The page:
–Elsa Connors

 

Dear Mom… How Granddaddy Bill got Convicted for Trout Poaching

In a battered blue trunk with rusted hinges and broken locks lies the truest of treasures: hundreds of letters from Granddaddy Bill and his brother Hugh, written to their mother from far away lands during the Second World War.

The following was written while Granddaddy was serving at the Navajo Ordnance Depot in Flagstaff, Arizona.

May 1st, 1943

Well, I’m in the soup up to my eyebrows.  Ray Barnes and I were pinched yesterday for fishing in a restricted trout stream.  We certainly had no intention of breaking the law, for we had bought fishing licenses and were not fishing for trout.  In fact, with the tackle we were using we couldn’t have caught a trout to save our souls from hell.  And it certainly never occurred to us that this one particular stream was closed to fishing when none of the other water here-abouts is.  It’s all very aggravating and the Lord only knows what it will cost me – for I was breaking the law, even though I was doing it innocently.  My case will come up before a Justice of the Peace, who probably gets a percentage of all the fines, so I’m not optimistic.  I’ll find out tomorrow if my pessimism is justified.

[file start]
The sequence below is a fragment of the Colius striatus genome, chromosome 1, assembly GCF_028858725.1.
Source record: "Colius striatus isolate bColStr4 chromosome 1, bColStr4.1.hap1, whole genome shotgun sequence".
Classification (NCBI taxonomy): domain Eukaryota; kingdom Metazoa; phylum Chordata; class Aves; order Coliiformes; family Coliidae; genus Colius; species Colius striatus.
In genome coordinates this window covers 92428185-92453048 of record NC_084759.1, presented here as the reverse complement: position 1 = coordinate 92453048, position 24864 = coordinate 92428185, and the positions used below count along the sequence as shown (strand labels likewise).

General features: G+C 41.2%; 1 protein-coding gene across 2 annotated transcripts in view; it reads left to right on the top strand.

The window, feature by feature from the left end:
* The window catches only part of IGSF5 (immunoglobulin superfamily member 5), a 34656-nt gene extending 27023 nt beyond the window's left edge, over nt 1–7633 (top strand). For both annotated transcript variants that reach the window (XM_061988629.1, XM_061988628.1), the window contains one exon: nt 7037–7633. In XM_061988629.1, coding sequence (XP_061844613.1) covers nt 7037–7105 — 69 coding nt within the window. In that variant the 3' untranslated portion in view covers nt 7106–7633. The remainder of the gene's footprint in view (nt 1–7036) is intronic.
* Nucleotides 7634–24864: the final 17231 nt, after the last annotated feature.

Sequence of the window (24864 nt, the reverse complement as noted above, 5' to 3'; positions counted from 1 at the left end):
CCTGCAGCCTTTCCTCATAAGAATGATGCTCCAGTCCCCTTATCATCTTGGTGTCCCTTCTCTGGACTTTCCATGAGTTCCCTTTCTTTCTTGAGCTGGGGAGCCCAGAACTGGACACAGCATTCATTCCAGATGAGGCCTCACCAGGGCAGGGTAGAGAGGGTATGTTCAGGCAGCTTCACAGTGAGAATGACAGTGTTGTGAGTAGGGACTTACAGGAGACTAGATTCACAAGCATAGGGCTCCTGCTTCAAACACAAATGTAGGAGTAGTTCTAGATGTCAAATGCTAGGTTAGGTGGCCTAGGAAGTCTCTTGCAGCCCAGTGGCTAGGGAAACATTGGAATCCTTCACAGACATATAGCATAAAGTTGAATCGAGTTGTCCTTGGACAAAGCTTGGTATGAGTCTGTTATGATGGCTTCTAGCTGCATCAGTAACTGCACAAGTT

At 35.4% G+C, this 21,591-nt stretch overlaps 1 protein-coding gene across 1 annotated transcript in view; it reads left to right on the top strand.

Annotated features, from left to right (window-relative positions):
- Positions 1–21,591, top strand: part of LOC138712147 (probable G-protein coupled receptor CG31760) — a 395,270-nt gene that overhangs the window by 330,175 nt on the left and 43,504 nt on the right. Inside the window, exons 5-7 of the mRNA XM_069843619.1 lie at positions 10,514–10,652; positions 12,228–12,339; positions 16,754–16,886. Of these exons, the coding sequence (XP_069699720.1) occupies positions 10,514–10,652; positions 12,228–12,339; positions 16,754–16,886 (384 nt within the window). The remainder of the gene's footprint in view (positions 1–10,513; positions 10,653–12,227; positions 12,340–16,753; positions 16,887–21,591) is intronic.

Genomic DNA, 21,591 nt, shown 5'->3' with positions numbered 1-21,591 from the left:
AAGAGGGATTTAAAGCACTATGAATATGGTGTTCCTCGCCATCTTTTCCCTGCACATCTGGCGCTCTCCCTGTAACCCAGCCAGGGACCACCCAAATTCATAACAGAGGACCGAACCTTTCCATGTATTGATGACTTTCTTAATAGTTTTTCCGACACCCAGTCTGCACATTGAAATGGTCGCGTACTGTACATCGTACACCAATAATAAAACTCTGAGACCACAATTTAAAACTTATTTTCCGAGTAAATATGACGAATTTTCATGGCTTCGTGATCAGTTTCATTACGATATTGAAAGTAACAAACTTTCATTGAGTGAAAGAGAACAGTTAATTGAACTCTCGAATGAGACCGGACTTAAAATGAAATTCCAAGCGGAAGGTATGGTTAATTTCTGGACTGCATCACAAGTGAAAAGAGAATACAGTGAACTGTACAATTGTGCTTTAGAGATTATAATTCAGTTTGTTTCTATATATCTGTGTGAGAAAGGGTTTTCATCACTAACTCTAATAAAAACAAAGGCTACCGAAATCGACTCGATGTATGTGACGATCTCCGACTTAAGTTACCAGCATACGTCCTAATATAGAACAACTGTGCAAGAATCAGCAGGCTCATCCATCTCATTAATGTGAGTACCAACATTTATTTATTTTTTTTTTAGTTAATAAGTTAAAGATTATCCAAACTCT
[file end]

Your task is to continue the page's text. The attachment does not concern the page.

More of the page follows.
May 5th

Well I was tried and sentenced yesterday afternoon for my crime against the sovereign State of Arizona.  I established the fact that my sin had been committed by reason of nothing more than ignorance.  I think I plead my case with unusual eloquence – at least I got the judge and the game warden who appeared against me to admit that they were convinced I had no wish or intention to break the law.  But it cost me fifteen hard earned dollars anyway.  Of course I didn’t have to pay it – I had my choice of paying the fine or spending 15 days in jail.  There was a tear in the old judge’s eye when he read the sentence but duty is duty and a justice of the peace is a justice of the peace and I hope everybody connected with taking me for a fifteen-dollar-ride will go plumb to hell.  The only way I can think of to get my money back is to take up poaching as a profession.